The bottom five industries in the UK which have seen the slowest growth in small business employment since July 2021 are:
- Professional, scientific, and technical services (4.4%)
- Wholesale (4.0%)
- Construction (3.9%)
- Information (3.9%)
- Agriculture, forestry, fishing and hunting (3.7%)
Where pay is rising fastest in the US, Canada, and UK
As a reminder, this report uses the North American Industry Classification System (NAICS) to categorize small businesses into comparable industries. To find out which businesses are included in each industry, please see the US Census Bureau website.
Hotels and restaurants gave largest pay increases in US
Small business employees in America’s accommodation and food services industry can now expect $14.49/hour—an increase of 11.5% since July 2021. This is the largest pay increase seen in any industry over the past 12 months. The highest paid employees, however, are in the professional, scientific, and technical services industry, earning $26.59/hour.
Canada’s mining, oil, and gas industry sees largest pay increases
The mining and energy industry in Canada has seen the fastest small business wage growth since July 2021, at more than 8%. And at C$35/hour, it offers by far the best pay as well.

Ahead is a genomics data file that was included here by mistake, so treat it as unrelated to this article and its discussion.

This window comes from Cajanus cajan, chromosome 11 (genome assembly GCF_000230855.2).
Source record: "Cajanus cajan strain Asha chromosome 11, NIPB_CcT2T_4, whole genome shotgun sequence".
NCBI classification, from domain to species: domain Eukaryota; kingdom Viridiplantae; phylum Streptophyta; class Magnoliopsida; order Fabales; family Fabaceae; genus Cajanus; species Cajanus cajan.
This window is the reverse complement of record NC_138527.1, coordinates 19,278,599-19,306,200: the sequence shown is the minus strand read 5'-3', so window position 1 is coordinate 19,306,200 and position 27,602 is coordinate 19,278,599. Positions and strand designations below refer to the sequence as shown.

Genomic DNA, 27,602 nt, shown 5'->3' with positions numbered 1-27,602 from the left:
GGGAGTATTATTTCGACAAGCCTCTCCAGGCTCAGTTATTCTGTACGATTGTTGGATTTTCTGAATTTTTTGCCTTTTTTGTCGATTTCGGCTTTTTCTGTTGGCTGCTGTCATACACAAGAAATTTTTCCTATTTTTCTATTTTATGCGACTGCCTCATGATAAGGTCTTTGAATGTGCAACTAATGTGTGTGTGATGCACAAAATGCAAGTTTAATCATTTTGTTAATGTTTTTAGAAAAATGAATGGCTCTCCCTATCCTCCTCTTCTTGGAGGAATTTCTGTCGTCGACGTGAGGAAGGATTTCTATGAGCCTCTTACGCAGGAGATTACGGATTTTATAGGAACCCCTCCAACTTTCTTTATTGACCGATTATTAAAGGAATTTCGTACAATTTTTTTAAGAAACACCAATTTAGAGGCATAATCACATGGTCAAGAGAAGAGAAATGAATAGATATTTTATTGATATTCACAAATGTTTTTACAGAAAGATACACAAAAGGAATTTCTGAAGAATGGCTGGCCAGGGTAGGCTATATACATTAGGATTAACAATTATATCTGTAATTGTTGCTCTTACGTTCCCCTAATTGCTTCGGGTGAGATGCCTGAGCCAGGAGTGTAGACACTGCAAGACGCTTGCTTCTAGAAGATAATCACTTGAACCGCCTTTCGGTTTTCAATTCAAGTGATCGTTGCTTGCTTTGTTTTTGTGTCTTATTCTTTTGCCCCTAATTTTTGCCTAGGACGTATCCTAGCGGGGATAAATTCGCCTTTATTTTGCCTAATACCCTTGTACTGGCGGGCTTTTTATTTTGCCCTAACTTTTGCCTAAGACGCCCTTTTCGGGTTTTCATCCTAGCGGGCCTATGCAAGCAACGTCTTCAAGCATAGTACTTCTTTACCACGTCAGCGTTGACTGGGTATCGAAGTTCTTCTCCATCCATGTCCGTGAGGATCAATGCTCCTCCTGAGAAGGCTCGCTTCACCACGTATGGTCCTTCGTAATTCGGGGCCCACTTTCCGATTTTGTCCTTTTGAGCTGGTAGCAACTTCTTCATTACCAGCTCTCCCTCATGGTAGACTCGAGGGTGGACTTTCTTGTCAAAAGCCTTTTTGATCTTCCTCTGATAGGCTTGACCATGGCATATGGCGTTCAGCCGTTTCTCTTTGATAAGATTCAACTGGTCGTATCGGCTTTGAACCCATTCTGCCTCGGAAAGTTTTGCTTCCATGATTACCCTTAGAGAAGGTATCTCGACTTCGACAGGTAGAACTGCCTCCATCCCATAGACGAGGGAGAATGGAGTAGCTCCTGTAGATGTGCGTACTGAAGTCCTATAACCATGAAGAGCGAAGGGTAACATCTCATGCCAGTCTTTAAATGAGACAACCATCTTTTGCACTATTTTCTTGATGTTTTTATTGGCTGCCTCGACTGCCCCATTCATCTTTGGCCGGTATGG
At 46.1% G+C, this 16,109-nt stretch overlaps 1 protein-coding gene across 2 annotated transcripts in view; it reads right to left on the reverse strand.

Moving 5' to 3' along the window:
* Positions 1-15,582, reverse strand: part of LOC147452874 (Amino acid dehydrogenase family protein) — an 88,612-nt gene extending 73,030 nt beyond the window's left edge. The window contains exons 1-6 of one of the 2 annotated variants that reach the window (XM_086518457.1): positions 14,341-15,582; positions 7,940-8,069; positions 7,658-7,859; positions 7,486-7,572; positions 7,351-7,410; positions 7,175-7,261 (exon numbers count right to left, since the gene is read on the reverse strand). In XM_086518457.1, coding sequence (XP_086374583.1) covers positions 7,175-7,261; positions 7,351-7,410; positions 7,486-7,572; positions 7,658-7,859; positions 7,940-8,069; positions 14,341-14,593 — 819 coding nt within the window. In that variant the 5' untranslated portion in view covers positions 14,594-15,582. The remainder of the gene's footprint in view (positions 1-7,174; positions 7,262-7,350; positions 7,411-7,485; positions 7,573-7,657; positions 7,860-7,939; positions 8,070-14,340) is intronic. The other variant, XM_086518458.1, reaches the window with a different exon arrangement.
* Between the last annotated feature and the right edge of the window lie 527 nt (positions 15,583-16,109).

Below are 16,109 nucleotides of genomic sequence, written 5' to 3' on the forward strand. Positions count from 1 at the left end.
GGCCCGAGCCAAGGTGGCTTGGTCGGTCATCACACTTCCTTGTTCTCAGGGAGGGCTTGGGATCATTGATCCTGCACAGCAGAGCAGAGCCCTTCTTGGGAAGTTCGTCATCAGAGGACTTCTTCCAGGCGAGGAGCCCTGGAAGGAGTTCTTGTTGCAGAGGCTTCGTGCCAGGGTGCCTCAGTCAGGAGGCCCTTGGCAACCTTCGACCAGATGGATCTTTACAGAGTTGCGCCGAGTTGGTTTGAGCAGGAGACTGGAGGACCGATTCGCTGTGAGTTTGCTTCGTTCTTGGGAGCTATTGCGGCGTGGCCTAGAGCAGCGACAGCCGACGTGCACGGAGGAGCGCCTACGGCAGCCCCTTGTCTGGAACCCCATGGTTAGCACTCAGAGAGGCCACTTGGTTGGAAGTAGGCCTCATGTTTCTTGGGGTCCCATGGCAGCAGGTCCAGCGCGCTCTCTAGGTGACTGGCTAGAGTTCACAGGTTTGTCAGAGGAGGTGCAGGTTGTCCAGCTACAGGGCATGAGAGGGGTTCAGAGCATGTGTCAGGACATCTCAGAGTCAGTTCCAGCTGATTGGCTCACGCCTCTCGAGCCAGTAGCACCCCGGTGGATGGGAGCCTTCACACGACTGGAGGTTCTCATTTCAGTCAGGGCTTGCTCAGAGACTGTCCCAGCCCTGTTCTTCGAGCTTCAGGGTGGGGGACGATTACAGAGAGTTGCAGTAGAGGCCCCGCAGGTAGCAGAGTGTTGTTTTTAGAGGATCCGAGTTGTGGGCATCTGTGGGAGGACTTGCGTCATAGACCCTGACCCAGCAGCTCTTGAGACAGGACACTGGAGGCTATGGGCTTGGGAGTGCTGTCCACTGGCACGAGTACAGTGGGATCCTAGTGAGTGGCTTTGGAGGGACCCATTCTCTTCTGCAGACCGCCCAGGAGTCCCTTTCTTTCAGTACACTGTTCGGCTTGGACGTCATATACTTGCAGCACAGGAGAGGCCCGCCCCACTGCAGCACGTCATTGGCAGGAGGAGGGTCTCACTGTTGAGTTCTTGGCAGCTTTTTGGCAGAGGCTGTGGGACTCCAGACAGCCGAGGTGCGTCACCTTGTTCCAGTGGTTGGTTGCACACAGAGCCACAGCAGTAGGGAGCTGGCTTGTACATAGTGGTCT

Finance and insurance has fastest wage growth in UK
The importance of the finance and insurance industry to the UK economy can once again be seen in the pace of wage growth since July 2021. Hourly pay for small business employees was more than 10% higher in July 2022 compared to a year earlier. Wages are also among the highest across all industries, at £10.19/hour.
QuickBooks Payroll data
This is not survey data but anonymized, aggregate data from 500,000 small businesses (1-19 employees) that use QuickBooks Online Payroll to pay their employees. The sample includes 400,000 small businesses in the US, 70,000 small businesses in Canada, and 30,000 small businesses in the UK.
Monthly hourly wages
Hourly wages are calculated using hourly wage equivalents (total pay divided by total hours worked) for all employees. Hourly wages are expressed as median values.
Monthly workforce growth rates
Monthly workforce growth rates reflect the change in paid employees between the current month and the same month the previous year, divided by the average paid employees in both months (e.g. July 2022 vs July 2021). For example, if the average number of employees in a particular company increases from 4 to 6 employees between July 2022 and July 2021, the monthly growth rate is 2 / 5 = 40%. To be included in the growth rate calculations, the companies must have paid employees using QuickBooks Online Payroll in both the current month and the corresponding month in the previous year—otherwise, they are excluded from the analysis. Growth rates are expressed as weighted averages, by the average paid employees in both months for each company. The data is not seasonally adjusted.
For this analysis, businesses were grouped using the North American Industry Classification System (NAICS), which has 20 categories. See the US Census Bureau website for more information and to learn which types of businesses are included in each industry category.